I expected Girl Talk to be something more than what it is. It’s somewhere between John Oswald and, I don’t know, Z-Trip, but not quite as interesting as either.

  • Audif Jackson Winters III

    This year? Not yet. Past years? Sure.

  • westartedthis

    yeah, it’s early yet. past years have been fruitful. i probably never would have given Paramore a chance if it hadn’t been on the year-end lists of people who are not teenage girls (hey, i have an idea – let’s have a big argument about why i shouldn’t be allowed think music writers have more trustworthy opinions than teenage girls. please – let’s do that right now.). i’m sometimes spurred to give albums i dismissed another shot based on year-end lists, sometimes with a change in my own attitude. i’m pretty much over being over year-end lists. i like making them. i like reading them. i’m tired of hearing it loudly declared that one does not give a shit about them.

  • Tauwan


    “i like making them. i like reading them. i’m tired of hearing it loudly declared that one does not give a shit about them.”

    ME TOO!

  • Rock You Like An Iracane

    They help me find new stuff. Fleet Foxes showing up everywhere means I’ll have some on my computer at some point; same with The Hold Steady’s fawned-over CD from this year.

    Now, “purchase” is far less likely.

  • Al Shipley

    @eriq78: Seriously. I tried to fill that out today to kill some time and really regretted it. I had to pretty much settle for the 5 things I heard/liked at all in those categories to find stuff to vote for, and in every write-in space would put stuff like “what the fuck is this shit?”

  • galactushungers

    @eriq78: yea, that pitchfork list is weak.

    I really like those half-year lists in June that some sites do. I learned about Thomas Function from the one on Raven Sings the Blues.

  • Lax Danja House

    Decibel’s year-end list has already turned me onto a bunch of stuff that had slipped by my radar.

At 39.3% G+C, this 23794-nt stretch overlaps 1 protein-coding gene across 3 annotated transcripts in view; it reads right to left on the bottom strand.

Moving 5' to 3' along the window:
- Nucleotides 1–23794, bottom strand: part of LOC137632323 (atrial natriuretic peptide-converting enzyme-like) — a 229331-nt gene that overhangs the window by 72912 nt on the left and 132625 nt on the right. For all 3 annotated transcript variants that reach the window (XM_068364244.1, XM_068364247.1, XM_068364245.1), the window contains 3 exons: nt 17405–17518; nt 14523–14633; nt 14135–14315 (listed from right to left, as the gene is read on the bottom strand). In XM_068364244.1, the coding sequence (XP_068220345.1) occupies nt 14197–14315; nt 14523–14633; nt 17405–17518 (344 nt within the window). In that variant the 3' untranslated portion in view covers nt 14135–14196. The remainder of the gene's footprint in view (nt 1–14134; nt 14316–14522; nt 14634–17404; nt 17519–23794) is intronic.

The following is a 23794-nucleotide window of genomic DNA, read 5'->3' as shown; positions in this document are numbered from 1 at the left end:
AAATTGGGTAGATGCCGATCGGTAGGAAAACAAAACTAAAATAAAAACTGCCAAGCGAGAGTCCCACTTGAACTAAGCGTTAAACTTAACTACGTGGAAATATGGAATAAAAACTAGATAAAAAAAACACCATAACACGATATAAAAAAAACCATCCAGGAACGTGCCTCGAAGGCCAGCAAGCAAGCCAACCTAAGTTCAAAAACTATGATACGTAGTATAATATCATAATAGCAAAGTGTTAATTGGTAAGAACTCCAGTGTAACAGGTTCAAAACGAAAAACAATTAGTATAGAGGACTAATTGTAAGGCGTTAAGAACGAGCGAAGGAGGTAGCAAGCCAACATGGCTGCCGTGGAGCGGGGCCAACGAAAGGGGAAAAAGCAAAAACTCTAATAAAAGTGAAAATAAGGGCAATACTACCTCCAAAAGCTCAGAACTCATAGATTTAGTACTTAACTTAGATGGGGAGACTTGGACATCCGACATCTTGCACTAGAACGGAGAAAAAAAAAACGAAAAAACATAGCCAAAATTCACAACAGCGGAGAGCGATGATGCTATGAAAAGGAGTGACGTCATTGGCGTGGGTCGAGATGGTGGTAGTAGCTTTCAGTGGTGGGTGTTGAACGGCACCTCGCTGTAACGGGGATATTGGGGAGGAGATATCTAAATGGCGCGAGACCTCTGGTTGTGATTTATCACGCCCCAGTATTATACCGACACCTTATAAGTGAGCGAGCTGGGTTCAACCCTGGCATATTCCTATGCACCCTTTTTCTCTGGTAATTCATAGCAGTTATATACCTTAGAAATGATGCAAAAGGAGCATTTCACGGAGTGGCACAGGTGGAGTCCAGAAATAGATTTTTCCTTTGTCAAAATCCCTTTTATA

We’re in the process of drawing up our year-end consensus list at the webmag I edit and, though a lot of my picks won’t make the final dealie, I have fun digging other people’s lists and seeing what ones do it for me.

  • PhishsBrevity

    @D.R. Mosby: Ug… Yeah, I know what you mean about Burial. I liked it for a day and in retrospect, I don’t know what I was thinking even trying to like it.

    I’ve been meaning to give Fleet Foxes another whirl, but that’s another one that left me cold.

  • Anonymous

    @westartedthis: Teenage girls are probably the best source for unbiased reviews. They don’t care if you think they’re cool. They may be the only people who still love the music they love.
    Year end reveiws remind me of the albums I meant to buy but didn’t have time or money at the time. As of yesterday, I am finally the proud owner of some Fleet Foxes, MIA, and Kworny West.

  • T’Challa

    I do find myself listing at least a couple of CDs that I’m pretty sure most people haven’t heard. Finding those CDs this year is proving pretty tough. Damn internet…

  • Anonymous

    Perhaps another publication should do what Stylus did a few years back with the top 101-200 albums of all time. Basically telling the writers it would be a normal list then just throwing away the top 100 vote getters, which resulted in a much more interesting list.

    The City Paper here in DC uses a system I vaguely remember as – each critic has 50 (or maybe 100) points, give as many as you want to release, so you could have 9 albums with 1 point and one album with 41 points, which is a nice way to totally skew results toward more interesting albums.